when you have multiple projects with similar folders nested inside, you cant just “rename the folder” otherwise you have a quickaccess list of all the same name. for example, if you have 1000 folders each with the folder “media” inside, and changing each folder is not an option because your project system or programs require it to be named so. your QuickAccess list would be confusing because they would all be named “media”
it’s not that it’s not working, it lacks this simple feature.
I liked Mehrdad idea of creating Favourites folder to store shortcuts and adding that folder to Quick Access.
Thank you for this tip!
Ok programmer’s forgotten it, no problem, now just fix it. Is so simple.
I have a better solution than that guys.
You can create a folder on your desktop or wherever you like, I renamed it to “favorites”, obviously you can change it to whatever you like. Pin this folder on your windows explorer quick access.
Now you just need to create a shortcut for each folder you would like and cut and paste that shortcut inside the “favorites” folder. You can rename the shortcuts and this doesn’t change the name of the source folder.
So you can access your shortcuts by clicking on the “favorites” pinned in the quick access. I know it is one more step than what we did in Windows 7 but it’s easier and quicker than the ways suggested every where I looked. Hope this helps!
Dara Parsavand says
Too bad this solution doesn’t work for those of us using work computers without admin rights. I got very used to renaming my favorites in Windows 7 and to find I can’t do it in Windows 10 is one of the most stupid things I’ve come across with Microsoft (the fact that you can’t or couldn’t anyway link to other Office files with a relative path and have to use an absolute path is the worst thing I’ve come across but this one is close).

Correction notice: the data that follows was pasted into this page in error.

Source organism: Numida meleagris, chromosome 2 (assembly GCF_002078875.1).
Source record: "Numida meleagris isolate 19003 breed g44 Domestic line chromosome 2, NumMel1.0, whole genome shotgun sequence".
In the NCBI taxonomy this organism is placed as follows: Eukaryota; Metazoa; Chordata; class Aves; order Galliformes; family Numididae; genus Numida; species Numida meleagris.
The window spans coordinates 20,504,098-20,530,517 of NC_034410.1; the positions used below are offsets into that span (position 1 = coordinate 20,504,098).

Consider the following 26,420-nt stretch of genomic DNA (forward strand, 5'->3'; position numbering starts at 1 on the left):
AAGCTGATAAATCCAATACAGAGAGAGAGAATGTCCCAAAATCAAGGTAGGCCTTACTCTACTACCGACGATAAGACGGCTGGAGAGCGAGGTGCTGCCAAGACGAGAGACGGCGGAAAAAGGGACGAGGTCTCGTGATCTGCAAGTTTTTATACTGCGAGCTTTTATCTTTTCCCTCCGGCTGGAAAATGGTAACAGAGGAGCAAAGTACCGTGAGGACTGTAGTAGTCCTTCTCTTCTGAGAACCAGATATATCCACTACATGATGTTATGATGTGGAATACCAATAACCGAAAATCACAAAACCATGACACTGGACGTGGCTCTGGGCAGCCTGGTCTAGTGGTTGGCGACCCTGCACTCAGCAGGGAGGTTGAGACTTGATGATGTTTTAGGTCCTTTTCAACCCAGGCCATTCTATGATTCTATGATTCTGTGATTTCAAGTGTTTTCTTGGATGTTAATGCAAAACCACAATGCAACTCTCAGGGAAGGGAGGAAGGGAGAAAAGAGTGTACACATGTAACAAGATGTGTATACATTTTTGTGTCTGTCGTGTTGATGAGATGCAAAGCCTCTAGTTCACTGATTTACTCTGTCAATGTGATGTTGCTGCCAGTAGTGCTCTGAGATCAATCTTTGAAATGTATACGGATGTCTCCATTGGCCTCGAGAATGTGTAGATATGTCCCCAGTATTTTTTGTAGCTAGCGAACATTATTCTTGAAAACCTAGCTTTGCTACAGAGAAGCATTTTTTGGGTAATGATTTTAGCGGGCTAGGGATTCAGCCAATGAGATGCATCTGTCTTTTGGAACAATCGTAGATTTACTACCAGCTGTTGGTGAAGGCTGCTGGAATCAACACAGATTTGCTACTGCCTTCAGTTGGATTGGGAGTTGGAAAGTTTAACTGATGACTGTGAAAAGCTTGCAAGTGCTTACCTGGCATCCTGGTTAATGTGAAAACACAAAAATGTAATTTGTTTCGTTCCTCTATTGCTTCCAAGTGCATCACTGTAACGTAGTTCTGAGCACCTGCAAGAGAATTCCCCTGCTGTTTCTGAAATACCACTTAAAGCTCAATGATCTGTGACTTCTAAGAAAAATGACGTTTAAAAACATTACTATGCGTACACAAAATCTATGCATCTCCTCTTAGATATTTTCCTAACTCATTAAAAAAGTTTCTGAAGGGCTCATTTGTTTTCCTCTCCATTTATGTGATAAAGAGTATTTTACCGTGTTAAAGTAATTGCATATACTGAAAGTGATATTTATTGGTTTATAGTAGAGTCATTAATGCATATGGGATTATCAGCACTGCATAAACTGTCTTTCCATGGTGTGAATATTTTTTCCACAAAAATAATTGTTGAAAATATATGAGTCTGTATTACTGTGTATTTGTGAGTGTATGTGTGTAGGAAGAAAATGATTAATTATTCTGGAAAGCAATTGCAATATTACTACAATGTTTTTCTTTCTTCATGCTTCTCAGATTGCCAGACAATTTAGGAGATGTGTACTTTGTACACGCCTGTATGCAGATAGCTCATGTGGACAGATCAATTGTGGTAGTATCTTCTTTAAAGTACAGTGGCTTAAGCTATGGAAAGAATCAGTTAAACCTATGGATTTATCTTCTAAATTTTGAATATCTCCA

Does anyone know a work around that doesn’t require admin rights?
Windows 7 Was So Much Better says
I thought I’d be able to avoid Windows 10 forever but I just started a new job and all the computers have Windows 10 installed. I so badly want to rename Quick Access folders without renaming the folder itself and CANNOT BELIEVE how difficult this is! I’m not used to seeing 20-step workarounds since I helped a friend figure something out on his stupid Mac.
Microsoft (about as demonic and evil as Apple and almost as evil as “Don’t be evil” Google) should just allow users from choosing to use either “Quick Access” or “Favorites” (from Windows 7), both, or none!
Easiest solution for them but given that Windows 10 has been out this long, I don’t have much hope for this ridiculously easy solution.
Mario Cardona says
For the love of all things that were simple at on point in time!!! Why can’t we just simply rename the folder that we pin to the “Quick Access”??? Why do we have to jump through hoops on something that was already working!
Wow.. just tried this after coming from Windows 7 where this was the norm.. so dumb for Windows 10 not to have the rename of QuickAccess.
This workaround is ok, but you can’t then traverse the path of the folder you thought it was accessing, you are in the new link folder.
Windows 10 Enhancement Request (or bug fix, depending on how you look at it) : Option #1 – Allow users to rename (or alias) folders in the Quick Access area without affecting the original folder. Option #2 – Everything in the Quick Access should be a “shortcut.” That way, people can display whatever text they want to for whatever folders they want. I believe this is how “favorites” used to work. Option #3 – Allow users to add shortcuts to the Quick Access area.
Jay L. says
Baffles me how Windows can’t get simple things like this right. It was a great feature before and Windows 10 blows it up. Using this mklink is not a valid option to something that used to take just 2 seconds to do. just plain dumb.
A seemingly simple fix would be to allow you to pin folder shortcuts which can be named separately from the referenced folder.
You’ve got to be joking if this is the solution to such a simple thing
Why not just unpin it, rename and pin back? ?
mad tom vane says
This is not possible in managed environments. Also, I wouldn’t recommend creating symbolic links to network drives. Microsoft should change this “feature” and allow you to change the name of the entry.